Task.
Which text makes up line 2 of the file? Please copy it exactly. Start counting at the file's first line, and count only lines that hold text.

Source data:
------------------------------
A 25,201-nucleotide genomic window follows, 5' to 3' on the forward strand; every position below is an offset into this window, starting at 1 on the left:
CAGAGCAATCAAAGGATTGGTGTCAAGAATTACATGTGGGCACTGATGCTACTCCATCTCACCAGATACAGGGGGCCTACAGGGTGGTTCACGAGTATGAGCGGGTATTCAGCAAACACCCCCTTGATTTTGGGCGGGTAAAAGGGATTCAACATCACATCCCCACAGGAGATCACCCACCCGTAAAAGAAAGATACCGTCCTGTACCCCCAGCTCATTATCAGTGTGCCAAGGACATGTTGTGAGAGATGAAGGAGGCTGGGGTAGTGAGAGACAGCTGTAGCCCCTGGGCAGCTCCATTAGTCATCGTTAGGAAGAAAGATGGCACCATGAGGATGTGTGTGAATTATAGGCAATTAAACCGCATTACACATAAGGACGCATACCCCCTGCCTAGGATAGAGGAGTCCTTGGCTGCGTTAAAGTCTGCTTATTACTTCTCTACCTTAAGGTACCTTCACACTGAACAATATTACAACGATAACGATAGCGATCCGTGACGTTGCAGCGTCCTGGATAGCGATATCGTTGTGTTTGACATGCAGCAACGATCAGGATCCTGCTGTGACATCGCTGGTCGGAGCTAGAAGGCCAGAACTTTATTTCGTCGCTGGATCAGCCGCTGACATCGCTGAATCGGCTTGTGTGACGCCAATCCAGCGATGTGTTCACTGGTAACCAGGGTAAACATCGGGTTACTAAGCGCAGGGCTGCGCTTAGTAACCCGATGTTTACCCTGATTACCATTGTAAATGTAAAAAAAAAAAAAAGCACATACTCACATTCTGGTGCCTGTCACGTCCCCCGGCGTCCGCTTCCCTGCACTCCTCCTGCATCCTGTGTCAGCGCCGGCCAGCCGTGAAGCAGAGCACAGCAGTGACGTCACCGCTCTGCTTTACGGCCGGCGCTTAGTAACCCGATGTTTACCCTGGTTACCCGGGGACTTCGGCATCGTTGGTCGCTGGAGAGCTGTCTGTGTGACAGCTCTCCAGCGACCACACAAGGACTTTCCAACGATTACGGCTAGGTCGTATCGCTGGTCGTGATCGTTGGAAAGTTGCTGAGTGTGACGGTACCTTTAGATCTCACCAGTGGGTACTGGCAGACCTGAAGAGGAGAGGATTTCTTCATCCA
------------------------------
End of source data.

CAGAGCAATCAAAGGATTGGTGTCAAGAATTACATGTGGGCACTGATGCTACTCCATCTCACCAGATACAGGGGGCCTACAGGGTGGTTCACGAGTATGAGCGGGTATTCAGCAAACACCCCCTTGATTTTGGGCGGGTAAAAGGGATTCAACATCACATCCCCACAGGAGATCACCCACCCGTAAAAGAAAGATACCGTCCTGTACCCCCAGCTCATTATCAGTGTGCCAAGGACATGTTGTGAGAGATGAAGGAGGCTGGGGTAGTGAGAGACAGCTGTAGCCCCTGGGCAGCTCCATTAGTCATCGTTAGGAAGAAAGATGGCACCATGAGGATGTGTGTGAATTATAGGCAATTAAACCGCATTACACATAAGGACGCATACCCCCTGCCTAGGATAGAGGAGTCCTTGGCTGCGTTAAAGTCTGCTTATTACTTCTCTACCTTAAGGTACCTTCACACTGAACAATATTACAACGATAACGATAGCGATCCGTGACGTTGCAGCGTCCTGGATAGCGATATCGTTGTGTTTGACATGCAGCAACGATCAGGATCCTGCTGTGACATCGCTGGTCGGAGCTAGAAGGCCAGAACTTTATTTCGTCGCTGGATCAGCCGCTGACATCGCTGAATCGGCTTGTGTGACGCCAATCCAGCGATGTGTTCACTGGTAACCAGGGTAAACATCGGGTTACTAAGCGCAGGGCTGCGCTTAGTAACCCGATGTTTACCCTGATTACCATTGTAAATGTAAAAAAAAAAAAAAGCACATACTCACATTCTGGTGCCTGTCACGTCCCCCGGCGTCCGCTTCCCTGCACTCCTCCTGCATCCTGTGTCAGCGCCGGCCAGCCGTGAAGCAGAGCACAGCAGTGACGTCACCGCTCTGCTTTACGGCCGGCGCTTAGTAACCCGATGTTTACCCTGGTTACCCGGGGACTTCGGCATCGTTGGTCGCTGGAGAGCTGTCTGTGTGACAGCTCTCCAGCGACCACACAAGGACTTTCCAACGATTACGGCTAGGTCGTATCGCTGGTCGTGATCGTTGGAAAGTTGCTGAGTGTGACGGTACCTTTAGATCTCACCAGTGGGTACTGGCAGACCTGAAGAGGAGAGGATTTCTTCATCCA